The S5560 comes with a single picture gallery. However, that can't be considered a drawback since the gallery available is fully functional. You'll most likely not miss the Photo browser despite its eye-catching qualities.
The gallery is an inherent part of the file manager and launching it is as simple as opening any folder that contains images.
Once you open a picture to view, you can sweep you fingers across the screen to see the next image without having to return to the image list.
The gallery also has a slideshow function and an accelerometer-based browsing feature. It lets you browse pictures in fullscreen landscape mode by simply tilting your phone on its side (plus, of course, you get automatic rotation of the photos by changing the device orientation).
Along with the standard 3.5 mm audio jack and the microSD card slot, the S5560 music functionality is complemented by the great music player usually found on Samsung devices.
The music player got a face-lift - now the album art takes the entire top half of the display with the basic controls underneath it. Track name, artist and album are just bellow the album art and below them - the play, previous and forward keys (which double as fast-forward and rewind keys). At the very bottom are three more keys - Playlist, Send via and More. These take care of things like sending a track to someone or setting it as ringtone.
Tapping on the album art overlays additional controls - the progress indicator, a button to change the repeat mode, a shuffle button and an equalizer preset button.
The music player allows filtering tracks by author, album, and genre. Automatic playlists (recently added, most played etc.) are also generated and can subsequently be used as filters. If that doesn't seem enough, you can create your own custom playlists.
The music player can naturally be minimized to play in the background.
The music player also has a dedicated widget, allowing quick access to the full version of the application with a single tap. You can also start, stop and skip tracks direct on the home screen.
The equalizer offers the standard presets like pop, jazz, classic as well as the sound enhancing widening, dynamic and surround effects.
The Samsung S5560 features an FM radio with RDS. The radio app offers intuitive controls and has the Find Music recognition service implemented, which works much like Sony Ericsson's TrackID. The app itself got a facelift too and looks much better now, though changes aren't as big as in the music player.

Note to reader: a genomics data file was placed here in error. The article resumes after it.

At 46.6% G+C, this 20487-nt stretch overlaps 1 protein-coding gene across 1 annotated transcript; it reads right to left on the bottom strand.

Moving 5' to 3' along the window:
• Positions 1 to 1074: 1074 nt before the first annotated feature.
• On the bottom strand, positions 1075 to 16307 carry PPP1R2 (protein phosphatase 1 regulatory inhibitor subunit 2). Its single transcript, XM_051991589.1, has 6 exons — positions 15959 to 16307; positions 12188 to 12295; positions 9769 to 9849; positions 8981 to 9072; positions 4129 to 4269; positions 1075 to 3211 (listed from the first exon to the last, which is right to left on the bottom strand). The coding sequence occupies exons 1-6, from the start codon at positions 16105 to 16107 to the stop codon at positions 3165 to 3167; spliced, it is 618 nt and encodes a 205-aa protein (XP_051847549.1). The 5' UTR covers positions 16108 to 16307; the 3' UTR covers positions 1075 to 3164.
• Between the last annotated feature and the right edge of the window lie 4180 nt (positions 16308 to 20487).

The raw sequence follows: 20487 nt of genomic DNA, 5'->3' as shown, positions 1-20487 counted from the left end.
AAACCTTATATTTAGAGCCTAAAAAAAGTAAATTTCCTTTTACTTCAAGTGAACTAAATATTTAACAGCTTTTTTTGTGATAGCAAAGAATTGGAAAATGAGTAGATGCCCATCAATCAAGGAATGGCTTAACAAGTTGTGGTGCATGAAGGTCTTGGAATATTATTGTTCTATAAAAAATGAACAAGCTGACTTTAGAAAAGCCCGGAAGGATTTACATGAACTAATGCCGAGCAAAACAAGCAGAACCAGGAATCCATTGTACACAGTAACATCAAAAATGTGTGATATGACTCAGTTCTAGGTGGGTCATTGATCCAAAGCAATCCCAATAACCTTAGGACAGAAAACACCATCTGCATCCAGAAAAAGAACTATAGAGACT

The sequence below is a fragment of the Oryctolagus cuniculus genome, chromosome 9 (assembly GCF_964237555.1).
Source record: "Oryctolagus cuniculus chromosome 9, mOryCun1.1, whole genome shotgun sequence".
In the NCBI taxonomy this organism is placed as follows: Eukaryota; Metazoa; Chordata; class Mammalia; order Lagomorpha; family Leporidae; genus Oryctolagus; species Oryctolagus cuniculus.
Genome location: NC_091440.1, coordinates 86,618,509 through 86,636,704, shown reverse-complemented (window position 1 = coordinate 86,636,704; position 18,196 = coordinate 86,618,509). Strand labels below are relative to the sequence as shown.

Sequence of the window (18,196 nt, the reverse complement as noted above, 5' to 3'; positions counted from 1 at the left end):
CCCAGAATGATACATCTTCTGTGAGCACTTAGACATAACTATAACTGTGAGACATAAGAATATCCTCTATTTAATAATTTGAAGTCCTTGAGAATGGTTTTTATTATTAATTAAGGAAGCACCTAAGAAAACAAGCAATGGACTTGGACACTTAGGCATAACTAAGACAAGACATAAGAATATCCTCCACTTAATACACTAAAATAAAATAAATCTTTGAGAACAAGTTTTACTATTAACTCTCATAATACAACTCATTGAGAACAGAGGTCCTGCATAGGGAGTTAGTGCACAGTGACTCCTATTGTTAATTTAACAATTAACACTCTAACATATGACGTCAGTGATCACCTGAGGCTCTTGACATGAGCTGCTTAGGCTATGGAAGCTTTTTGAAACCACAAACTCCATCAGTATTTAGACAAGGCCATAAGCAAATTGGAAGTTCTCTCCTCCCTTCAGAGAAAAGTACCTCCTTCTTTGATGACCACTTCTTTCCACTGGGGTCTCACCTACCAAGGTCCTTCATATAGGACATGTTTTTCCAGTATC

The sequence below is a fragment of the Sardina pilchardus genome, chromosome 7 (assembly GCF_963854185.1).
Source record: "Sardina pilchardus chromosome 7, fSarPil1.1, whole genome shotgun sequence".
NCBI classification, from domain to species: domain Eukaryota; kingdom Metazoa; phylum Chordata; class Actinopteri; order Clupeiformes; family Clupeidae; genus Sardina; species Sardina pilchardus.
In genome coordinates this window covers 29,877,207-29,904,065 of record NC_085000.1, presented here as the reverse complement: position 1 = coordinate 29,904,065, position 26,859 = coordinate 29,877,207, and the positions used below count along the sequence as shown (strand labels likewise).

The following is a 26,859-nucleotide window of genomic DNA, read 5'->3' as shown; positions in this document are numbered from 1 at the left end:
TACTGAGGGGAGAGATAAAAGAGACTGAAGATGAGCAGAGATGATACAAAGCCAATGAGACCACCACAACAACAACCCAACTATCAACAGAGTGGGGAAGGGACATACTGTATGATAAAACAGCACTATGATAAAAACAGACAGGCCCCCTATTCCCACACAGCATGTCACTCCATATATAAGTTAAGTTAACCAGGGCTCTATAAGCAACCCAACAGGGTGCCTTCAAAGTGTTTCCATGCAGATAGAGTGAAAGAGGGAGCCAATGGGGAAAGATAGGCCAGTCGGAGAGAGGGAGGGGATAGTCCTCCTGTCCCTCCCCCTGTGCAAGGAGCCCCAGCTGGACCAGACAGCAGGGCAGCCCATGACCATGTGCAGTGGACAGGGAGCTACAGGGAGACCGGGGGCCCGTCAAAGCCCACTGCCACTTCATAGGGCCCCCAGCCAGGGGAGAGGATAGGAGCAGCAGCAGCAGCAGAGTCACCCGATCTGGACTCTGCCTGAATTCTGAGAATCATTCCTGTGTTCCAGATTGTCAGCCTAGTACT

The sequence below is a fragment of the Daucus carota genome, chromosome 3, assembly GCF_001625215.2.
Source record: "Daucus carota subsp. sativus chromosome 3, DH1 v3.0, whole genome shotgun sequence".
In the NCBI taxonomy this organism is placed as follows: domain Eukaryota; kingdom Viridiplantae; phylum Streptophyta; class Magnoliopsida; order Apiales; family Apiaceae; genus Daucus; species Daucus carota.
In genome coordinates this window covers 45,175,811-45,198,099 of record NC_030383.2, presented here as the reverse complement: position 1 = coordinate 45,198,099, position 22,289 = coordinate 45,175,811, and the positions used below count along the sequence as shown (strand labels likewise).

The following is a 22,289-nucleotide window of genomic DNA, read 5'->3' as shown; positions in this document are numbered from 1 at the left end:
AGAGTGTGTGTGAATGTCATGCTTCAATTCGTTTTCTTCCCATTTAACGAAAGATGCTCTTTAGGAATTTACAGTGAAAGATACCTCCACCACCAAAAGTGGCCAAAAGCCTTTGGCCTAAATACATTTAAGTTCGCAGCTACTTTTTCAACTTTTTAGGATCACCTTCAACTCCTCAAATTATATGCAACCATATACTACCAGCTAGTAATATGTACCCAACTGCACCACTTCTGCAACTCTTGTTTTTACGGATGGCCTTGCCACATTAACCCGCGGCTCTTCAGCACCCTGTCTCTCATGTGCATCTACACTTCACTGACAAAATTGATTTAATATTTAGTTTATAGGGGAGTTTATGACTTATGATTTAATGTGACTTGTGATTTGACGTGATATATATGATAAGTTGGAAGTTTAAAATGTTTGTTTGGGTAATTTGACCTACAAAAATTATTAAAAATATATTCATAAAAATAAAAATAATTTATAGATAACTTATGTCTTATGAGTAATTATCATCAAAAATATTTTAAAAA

There's an option to record radio broadcasts as well, which can be a cheapo way to get individual tracks or whole song sets off the radio. There are three levels for the quality of the recording.
FM broadcast records are in the MP3 format, 192Kbps 32KHz for High quality (that results in about a megabyte for each recorded minute). You can also pause the recording if you want to skip the commercials for example.
The radio app is in the main menu but the Radio widget on the home screen gives you more immediate access. Tapping on it brings up the radio or you could just use the widget's controls to start/stop the radio or change the station. It can only skip between saved stations though, and if you want to search you'll have to do it in the actual app.
Speaking of stations, you can save stations but they are labeled just by their frequency and you can't rename them. There's a separate list for your favorite stations though.
The Samsung S5560 is equipped with a 5 megapixel autofocus camera that can take photos with a maximum resolution of 2560 x 1920 pixels. An LED flash is supposed to improve the low-light capabilities of the handset but as one might expect it doesn't really make that much of a difference.
The camera also has a number of nice built-in features including the Samsung proprietary WDR (Wide Dynamic Range) option, the anti-shake digital image stabilization, face detection, smile shot, blink detection as well as viewfinder gridlines.
The camera interface is nicely touch-optimized and is certainly one of the most comfortable camera interfaces on a touchscreen device so far. The autofocus options are now accessible directly from the viewfinder, which is great. In the Jet, you had to go to the 3rd screen of extended settings if you wanted to activate face detection.
The camera snaps photos quite quickly and is ready for the next photo without much delay. Disabling the automatic preview reduces the shot-to-shot time even further and makes taking photos with the S5560 a very enjoyable experience.
The image quality is excellent with good contrast, precise color rendering and a decent amount of resolved detail - it's comparable to the Samsung S8000 Jet, though not quite as good. Noise levels are fairly low, even in dark areas, however the noise-removal algorithm takes its toll on fine detail. It's not as fine-tuned as the one in the Jet and introduces artifacts near the edges of objects.
Here are samples so you can judge for yourselves.
The Samsung S5560 offers video recording too, but it's nothing to get excited about - it can only manage QVGA at 15fps. on our books, that's good only for MMS purposes. Now here's a sample, if you'd like to check it out.